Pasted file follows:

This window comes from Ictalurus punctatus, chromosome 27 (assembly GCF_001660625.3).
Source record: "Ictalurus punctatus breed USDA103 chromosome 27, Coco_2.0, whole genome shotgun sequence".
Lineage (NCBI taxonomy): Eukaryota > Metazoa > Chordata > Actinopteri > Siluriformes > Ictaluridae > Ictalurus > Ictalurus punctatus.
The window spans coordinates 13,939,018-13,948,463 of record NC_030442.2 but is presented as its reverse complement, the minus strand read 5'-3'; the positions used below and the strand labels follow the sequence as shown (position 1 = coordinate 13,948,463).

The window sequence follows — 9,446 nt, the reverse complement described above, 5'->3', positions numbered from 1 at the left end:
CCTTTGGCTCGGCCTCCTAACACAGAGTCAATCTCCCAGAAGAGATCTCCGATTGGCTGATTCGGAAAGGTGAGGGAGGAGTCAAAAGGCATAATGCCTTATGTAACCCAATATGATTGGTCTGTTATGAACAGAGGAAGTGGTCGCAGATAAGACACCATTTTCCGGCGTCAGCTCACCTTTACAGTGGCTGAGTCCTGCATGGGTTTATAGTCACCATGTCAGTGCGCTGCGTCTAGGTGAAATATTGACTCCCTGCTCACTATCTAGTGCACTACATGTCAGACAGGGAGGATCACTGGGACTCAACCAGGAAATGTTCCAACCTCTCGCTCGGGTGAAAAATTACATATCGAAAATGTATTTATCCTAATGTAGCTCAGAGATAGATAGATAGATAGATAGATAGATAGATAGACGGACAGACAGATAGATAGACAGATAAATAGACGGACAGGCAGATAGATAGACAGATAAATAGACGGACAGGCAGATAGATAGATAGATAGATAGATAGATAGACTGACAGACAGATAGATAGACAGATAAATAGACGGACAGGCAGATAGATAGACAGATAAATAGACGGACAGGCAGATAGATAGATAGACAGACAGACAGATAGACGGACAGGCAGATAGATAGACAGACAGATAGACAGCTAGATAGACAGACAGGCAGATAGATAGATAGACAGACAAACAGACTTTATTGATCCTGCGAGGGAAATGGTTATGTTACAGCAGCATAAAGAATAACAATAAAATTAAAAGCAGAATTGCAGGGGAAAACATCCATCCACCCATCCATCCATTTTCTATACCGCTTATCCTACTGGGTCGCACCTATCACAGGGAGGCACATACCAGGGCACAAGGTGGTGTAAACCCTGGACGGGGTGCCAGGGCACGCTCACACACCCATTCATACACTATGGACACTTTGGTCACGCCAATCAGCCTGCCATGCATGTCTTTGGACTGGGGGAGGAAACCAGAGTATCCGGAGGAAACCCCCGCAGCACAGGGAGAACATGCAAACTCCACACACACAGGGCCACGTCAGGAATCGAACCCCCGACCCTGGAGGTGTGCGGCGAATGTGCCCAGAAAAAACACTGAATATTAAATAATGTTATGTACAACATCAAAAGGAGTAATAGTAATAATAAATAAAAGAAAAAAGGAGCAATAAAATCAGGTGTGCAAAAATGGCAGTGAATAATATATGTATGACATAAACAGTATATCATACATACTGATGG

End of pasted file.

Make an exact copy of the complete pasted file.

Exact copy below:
This window comes from Ictalurus punctatus, chromosome 27 (assembly GCF_001660625.3).
Source record: "Ictalurus punctatus breed USDA103 chromosome 27, Coco_2.0, whole genome shotgun sequence".
Lineage (NCBI taxonomy): Eukaryota > Metazoa > Chordata > Actinopteri > Siluriformes > Ictaluridae > Ictalurus > Ictalurus punctatus.
The window spans coordinates 13,939,018-13,948,463 of record NC_030442.2 but is presented as its reverse complement, the minus strand read 5'-3'; the positions used below and the strand labels follow the sequence as shown (position 1 = coordinate 13,948,463).

The window sequence follows — 9,446 nt, the reverse complement described above, 5'->3', positions numbered from 1 at the left end:
CCTTTGGCTCGGCCTCCTAACACAGAGTCAATCTCCCAGAAGAGATCTCCGATTGGCTGATTCGGAAAGGTGAGGGAGGAGTCAAAAGGCATAATGCCTTATGTAACCCAATATGATTGGTCTGTTATGAACAGAGGAAGTGGTCGCAGATAAGACACCATTTTCCGGCGTCAGCTCACCTTTACAGTGGCTGAGTCCTGCATGGGTTTATAGTCACCATGTCAGTGCGCTGCGTCTAGGTGAAATATTGACTCCCTGCTCACTATCTAGTGCACTACATGTCAGACAGGGAGGATCACTGGGACTCAACCAGGAAATGTTCCAACCTCTCGCTCGGGTGAAAAATTACATATCGAAAATGTATTTATCCTAATGTAGCTCAGAGATAGATAGATAGATAGATAGATAGATAGATAGACGGACAGACAGATAGATAGACAGATAAATAGACGGACAGGCAGATAGATAGACAGATAAATAGACGGACAGGCAGATAGATAGATAGATAGATAGATAGATAGACTGACAGACAGATAGATAGACAGATAAATAGACGGACAGGCAGATAGATAGACAGATAAATAGACGGACAGGCAGATAGATAGATAGACAGACAGACAGATAGACGGACAGGCAGATAGATAGACAGACAGATAGACAGCTAGATAGACAGACAGGCAGATAGATAGATAGACAGACAAACAGACTTTATTGATCCTGCGAGGGAAATGGTTATGTTACAGCAGCATAAAGAATAACAATAAAATTAAAAGCAGAATTGCAGGGGAAAACATCCATCCACCCATCCATCCATTTTCTATACCGCTTATCCTACTGGGTCGCACCTATCACAGGGAGGCACATACCAGGGCACAAGGTGGTGTAAACCCTGGACGGGGTGCCAGGGCACGCTCACACACCCATTCATACACTATGGACACTTTGGTCACGCCAATCAGCCTGCCATGCATGTCTTTGGACTGGGGGAGGAAACCAGAGTATCCGGAGGAAACCCCCGCAGCACAGGGAGAACATGCAAACTCCACACACACAGGGCCACGTCAGGAATCGAACCCCCGACCCTGGAGGTGTGCGGCGAATGTGCCCAGAAAAAACACTGAATATTAAATAATGTTATGTACAACATCAAAAGGAGTAATAGTAATAATAAATAAAAGAAAAAAGGAGCAATAAAATCAGGTGTGCAAAAATGGCAGTGAATAATATATGTATGACATAAACAGTATATCATACATACTGATGG